After 10 years, I finally, finally found an activity that I can do with my dog, Mija, the quintessential firecracker dog, where the two of us don't want to strangle each other at some point.
I love my girl, but boy, she can be really independent and stubborn. I often feel like the mom of a teenager around her, even though she's 10 years old now. If dogs could roll their eyes, she'd probably do it constantly.
Because of her high energy and intelligence, I've tried lots of activities with her and every time, she has other ideas. Trying to get her to play the game on anything but her terms has been a great lesson in motivation for me.
I'm happy that I've learned so much with her, but wow, it was great to hop in a kayak last Sunday, have her hop in with me, and not have to figure out how to get her to play the game. The two girls had a perfect day together.
Here is a sampling of some of the activities we've tried together.
At our very first agility class, she was a super-star. She was afraid of nothing and wanted to try everything. But at our second class, she grew bored when it wasn't her turn. Each week, she grew more and more frustrated. The instructor was great at teaching agility, but didn't have experience with the other stuff and at the time, neither did I. By the last week, she had completely given up and refused to participate at all. I was ready to wring her neck.
Later, we went to an agility class at the Canine Center for Training and Behavior, where the instructors are more interested in helping people and their dogs bond. At the first class, the past frustrations came out right away. The trainer, Shari, helped me figure out how to motivate Mija. The answer was as simple as not using treats, which she thought were just ok, but giving her a tennis ball when she did each obstacle. When it wasn't her turn, she happily chewed away on her ball. Almost immediately, she decided she loved agility and we finished the class with a record-breaking run.
I took Mija to a sheep herding class. The instructor kept her on a long lead and also had a staff to ensure that the dog can't bite the sheep. Every time Mija got too close to the sheep, the instructor put the staff in between her and the sheep. Mija decided that was no fun at all and then refused to play.
We took the dogs to Colorado this spring to skijor. Shaggy and Calvin did well, but Mija wanted, yet again, to play on her terms. She had no interest at all in pulling me. I'm sure I could continue working with her and we'd figure it out, but since we don't live where it snows, that's probably not going to happen.
AND AT LAST - KAYAKING
She and I hopped in that kayak and never looked back. She had a ball playing King of the World at the top of the kayak with the wind blowing in her face. When she got hot, she jumped into the water and swam around and even pulled me a little. When she was tired from swimming, she swam right up to me, put her two front paws on the kayak, and I pulled her right back in using the handle on her life vest.
Never did I have to work with her on encouraging the appropriate behavior while discouraging the inappropriate behavior. Everything she wanted to do was the right thing to do. For the first time, we simply enjoyed being together on our adventure and it was marvelous. I saw some of the happiest looks on her face that I've ever seen.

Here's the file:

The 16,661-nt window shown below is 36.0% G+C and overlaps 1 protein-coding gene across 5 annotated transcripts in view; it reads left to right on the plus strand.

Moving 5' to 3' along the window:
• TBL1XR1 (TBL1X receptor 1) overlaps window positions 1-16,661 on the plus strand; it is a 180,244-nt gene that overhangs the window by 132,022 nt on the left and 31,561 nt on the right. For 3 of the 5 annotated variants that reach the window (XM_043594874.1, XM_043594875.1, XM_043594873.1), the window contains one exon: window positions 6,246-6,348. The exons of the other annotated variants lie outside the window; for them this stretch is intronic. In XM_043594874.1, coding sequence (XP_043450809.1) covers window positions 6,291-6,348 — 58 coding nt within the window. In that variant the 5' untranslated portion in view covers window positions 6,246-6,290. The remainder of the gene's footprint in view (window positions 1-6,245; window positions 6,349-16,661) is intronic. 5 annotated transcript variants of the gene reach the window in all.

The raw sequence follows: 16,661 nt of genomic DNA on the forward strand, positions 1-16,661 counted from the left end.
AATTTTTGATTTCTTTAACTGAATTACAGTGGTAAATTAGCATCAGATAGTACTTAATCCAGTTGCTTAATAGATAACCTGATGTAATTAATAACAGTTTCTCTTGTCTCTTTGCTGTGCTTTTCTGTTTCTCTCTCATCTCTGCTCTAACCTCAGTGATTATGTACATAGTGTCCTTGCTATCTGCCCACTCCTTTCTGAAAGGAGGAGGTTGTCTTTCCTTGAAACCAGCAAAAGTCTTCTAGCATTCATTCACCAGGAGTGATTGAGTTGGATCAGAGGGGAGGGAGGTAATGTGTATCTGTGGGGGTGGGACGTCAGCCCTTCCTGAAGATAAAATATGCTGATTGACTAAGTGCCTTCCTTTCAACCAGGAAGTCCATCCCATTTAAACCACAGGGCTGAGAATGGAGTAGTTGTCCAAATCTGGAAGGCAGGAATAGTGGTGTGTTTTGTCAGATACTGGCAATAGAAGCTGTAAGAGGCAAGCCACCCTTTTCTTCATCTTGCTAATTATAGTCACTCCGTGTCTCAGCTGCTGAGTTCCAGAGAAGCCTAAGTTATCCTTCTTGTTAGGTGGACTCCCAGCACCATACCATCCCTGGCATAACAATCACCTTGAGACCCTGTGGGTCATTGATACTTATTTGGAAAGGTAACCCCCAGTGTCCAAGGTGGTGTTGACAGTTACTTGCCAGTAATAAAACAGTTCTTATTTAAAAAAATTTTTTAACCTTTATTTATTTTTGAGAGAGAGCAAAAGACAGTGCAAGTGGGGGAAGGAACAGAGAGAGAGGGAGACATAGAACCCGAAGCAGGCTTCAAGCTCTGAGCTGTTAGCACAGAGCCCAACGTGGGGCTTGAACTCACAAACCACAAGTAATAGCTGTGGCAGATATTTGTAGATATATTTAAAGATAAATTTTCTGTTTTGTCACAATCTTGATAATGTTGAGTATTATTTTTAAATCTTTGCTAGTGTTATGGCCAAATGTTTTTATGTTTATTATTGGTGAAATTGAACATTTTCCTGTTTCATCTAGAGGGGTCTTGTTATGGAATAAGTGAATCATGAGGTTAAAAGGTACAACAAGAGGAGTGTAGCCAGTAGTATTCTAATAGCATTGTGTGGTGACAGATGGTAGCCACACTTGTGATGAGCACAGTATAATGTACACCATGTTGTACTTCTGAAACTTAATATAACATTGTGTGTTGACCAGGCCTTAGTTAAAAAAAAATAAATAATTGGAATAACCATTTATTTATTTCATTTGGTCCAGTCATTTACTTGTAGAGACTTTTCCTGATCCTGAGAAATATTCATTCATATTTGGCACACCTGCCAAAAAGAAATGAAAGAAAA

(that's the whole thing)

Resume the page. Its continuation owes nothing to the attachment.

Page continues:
All of that balancing and swimming (especially if you can teach your dog to pull you...in the direction you actually want to go) makes for a very tired pup! And it's great knowing that as she ages, we'll have something we can do together that will be easier on her body, especially during the hot Texas summers.
KAYAKING WITH YOUR DOG
If you have kayaking experience and have a dog who would like that, it's probably something you can figure out on your own. Since I didn't have experience, I took a kayaking class with the Canine Center for Training and Behavior, who offers these classes year-round. Besides the life vest, you'll want a long leash, so your dog can swim a good distance around you, and a rubber-bottomed mat, like a bath mat or yoga mat that your dog can stand on in the kayak.
The most difficult part of the whole activity is getting your dog back into the kayak. That's where the handle on the life vest was invaluable to me and I couldn't believe how easy it was to pull her back in. If your dog is a swimming super-star and you don't have the funds for a life vest, using a harness could work too.
This weekend, my husband and I took Mija on a 3-person kayak and it was nice to have one person focused on steering the kayak while the other held her leash when she jumped in to swim. Naturally, she did want to swim into the areas that seemed most likely to have snakes, and it was a little awkward trying to hold onto her leash and steer the kayak on my own.
Do you know of a dog trainer who teaches people and their dogs to kayak together? Please let us know so that we can add them to our local resources directory.
KAYAKING IN AUSTIN
I'm not the expert yet, so I'd love to hear from others. We rented from the Texas Rowing Center, which I highly recommend. It's nice to be able to park close by (there's always parking in front of Austin High) and not have to carry anything but my dog's leash and accoutrements. They have the oars, life-jackets (not the dog life-jacket, though, you'll need to supply that), and even dog mats for you to use. The kayaks (or SUPs) are only steps away and are right on the water, with staff from the Center who help you get your kayak in and out. Buying a pass from the rowing center is the best way to go and you won't have to wait in line for subsequent visits.